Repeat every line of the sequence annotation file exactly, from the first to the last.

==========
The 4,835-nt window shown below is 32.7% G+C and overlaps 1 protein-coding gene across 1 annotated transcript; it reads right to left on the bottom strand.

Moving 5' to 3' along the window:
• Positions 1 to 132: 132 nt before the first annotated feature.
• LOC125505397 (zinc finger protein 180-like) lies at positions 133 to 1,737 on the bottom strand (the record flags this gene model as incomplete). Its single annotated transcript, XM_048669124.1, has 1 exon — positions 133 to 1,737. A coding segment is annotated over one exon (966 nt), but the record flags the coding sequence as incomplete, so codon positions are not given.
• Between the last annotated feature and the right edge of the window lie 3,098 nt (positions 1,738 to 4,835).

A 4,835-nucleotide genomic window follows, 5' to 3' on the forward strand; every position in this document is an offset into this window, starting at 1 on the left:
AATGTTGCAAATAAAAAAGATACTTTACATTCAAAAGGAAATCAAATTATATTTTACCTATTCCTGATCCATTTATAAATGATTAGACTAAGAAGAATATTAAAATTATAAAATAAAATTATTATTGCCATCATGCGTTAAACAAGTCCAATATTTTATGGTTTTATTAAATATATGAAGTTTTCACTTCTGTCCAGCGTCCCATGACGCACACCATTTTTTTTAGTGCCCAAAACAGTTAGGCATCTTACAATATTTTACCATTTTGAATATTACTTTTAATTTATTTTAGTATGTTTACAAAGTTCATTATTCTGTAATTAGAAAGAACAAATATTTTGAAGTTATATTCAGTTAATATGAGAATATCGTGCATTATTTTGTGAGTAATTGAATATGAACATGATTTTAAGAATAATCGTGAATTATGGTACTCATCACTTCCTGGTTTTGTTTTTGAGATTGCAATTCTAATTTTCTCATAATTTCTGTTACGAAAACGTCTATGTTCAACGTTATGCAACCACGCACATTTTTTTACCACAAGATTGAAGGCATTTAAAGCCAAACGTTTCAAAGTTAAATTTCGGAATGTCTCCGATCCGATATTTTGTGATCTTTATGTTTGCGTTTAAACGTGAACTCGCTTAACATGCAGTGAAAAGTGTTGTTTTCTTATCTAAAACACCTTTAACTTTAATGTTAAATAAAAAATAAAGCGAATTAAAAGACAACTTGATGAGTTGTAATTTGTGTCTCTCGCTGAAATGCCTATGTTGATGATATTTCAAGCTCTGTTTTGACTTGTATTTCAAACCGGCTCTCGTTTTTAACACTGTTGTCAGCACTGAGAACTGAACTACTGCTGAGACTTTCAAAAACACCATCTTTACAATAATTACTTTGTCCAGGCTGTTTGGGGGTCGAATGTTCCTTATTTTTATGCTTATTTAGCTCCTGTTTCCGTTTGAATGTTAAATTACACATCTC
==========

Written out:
The 4,835-nt window shown below is 32.7% G+C and overlaps 1 protein-coding gene across 1 annotated transcript; it reads right to left on the bottom strand.

Moving 5' to 3' along the window:
• Positions 1 to 132: 132 nt before the first annotated feature.
• LOC125505397 (zinc finger protein 180-like) lies at positions 133 to 1,737 on the bottom strand (the record flags this gene model as incomplete). Its single annotated transcript, XM_048669124.1, has 1 exon — positions 133 to 1,737. A coding segment is annotated over one exon (966 nt), but the record flags the coding sequence as incomplete, so codon positions are not given.
• Between the last annotated feature and the right edge of the window lie 3,098 nt (positions 1,738 to 4,835).

A 4,835-nucleotide genomic window follows, 5' to 3' on the forward strand; every position in this document is an offset into this window, starting at 1 on the left:
AATGTTGCAAATAAAAAAGATACTTTACATTCAAAAGGAAATCAAATTATATTTTACCTATTCCTGATCCATTTATAAATGATTAGACTAAGAAGAATATTAAAATTATAAAATAAAATTATTATTGCCATCATGCGTTAAACAAGTCCAATATTTTATGGTTTTATTAAATATATGAAGTTTTCACTTCTGTCCAGCGTCCCATGACGCACACCATTTTTTTTAGTGCCCAAAACAGTTAGGCATCTTACAATATTTTACCATTTTGAATATTACTTTTAATTTATTTTAGTATGTTTACAAAGTTCATTATTCTGTAATTAGAAAGAACAAATATTTTGAAGTTATATTCAGTTAATATGAGAATATCGTGCATTATTTTGTGAGTAATTGAATATGAACATGATTTTAAGAATAATCGTGAATTATGGTACTCATCACTTCCTGGTTTTGTTTTTGAGATTGCAATTCTAATTTTCTCATAATTTCTGTTACGAAAACGTCTATGTTCAACGTTATGCAACCACGCACATTTTTTTACCACAAGATTGAAGGCATTTAAAGCCAAACGTTTCAAAGTTAAATTTCGGAATGTCTCCGATCCGATATTTTGTGATCTTTATGTTTGCGTTTAAACGTGAACTCGCTTAACATGCAGTGAAAAGTGTTGTTTTCTTATCTAAAACACCTTTAACTTTAATGTTAAATAAAAAATAAAGCGAATTAAAAGACAACTTGATGAGTTGTAATTTGTGTCTCTCGCTGAAATGCCTATGTTGATGATATTTCAAGCTCTGTTTTGACTTGTATTTCAAACCGGCTCTCGTTTTTAACACTGTTGTCAGCACTGAGAACTGAACTACTGCTGAGACTTTCAAAAACACCATCTTTACAATAATTACTTTGTCCAGGCTGTTTGGGGGTCGAATGTTCCTTATTTTTATGCTTATTTAGCTCCTGTTTCCGTTTGAATGTTAAATTACACATCTC